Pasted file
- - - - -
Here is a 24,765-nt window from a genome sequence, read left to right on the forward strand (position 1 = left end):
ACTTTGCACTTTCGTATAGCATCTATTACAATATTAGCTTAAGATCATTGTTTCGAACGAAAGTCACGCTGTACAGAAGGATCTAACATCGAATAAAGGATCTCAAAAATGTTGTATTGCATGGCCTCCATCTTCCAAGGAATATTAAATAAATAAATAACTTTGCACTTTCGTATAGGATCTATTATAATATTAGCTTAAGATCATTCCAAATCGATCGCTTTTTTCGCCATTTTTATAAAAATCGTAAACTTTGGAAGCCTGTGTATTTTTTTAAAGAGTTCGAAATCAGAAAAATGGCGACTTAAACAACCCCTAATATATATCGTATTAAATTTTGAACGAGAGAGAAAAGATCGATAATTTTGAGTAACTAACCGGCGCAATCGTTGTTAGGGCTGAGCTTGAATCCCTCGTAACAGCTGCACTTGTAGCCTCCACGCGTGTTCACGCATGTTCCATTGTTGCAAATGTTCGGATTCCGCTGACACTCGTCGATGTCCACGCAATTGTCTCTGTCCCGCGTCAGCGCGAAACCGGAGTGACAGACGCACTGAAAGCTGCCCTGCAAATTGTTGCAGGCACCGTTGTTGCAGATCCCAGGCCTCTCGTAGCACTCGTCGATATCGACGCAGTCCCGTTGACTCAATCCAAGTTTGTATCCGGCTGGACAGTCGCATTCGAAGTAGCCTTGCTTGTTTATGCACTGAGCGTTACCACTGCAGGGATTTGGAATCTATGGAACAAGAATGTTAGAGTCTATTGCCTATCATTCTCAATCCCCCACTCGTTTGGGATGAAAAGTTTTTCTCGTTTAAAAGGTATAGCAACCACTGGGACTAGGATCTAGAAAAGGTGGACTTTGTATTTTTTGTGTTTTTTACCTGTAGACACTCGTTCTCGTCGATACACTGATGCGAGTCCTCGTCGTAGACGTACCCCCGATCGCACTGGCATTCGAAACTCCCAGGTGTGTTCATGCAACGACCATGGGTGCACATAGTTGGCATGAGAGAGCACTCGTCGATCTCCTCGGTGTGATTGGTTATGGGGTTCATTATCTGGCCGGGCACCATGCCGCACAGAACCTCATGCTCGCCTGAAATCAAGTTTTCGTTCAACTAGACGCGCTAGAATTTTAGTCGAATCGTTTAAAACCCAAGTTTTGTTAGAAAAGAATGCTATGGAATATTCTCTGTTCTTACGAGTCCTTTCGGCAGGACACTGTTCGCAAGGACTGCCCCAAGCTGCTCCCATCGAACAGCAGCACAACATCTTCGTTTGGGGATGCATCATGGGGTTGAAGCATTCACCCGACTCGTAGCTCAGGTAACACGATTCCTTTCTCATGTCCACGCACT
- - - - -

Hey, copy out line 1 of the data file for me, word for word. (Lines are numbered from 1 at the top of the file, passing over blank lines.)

Here is a 24,765-nt window from a genome sequence, read left to right on the forward strand (position 1 = left end):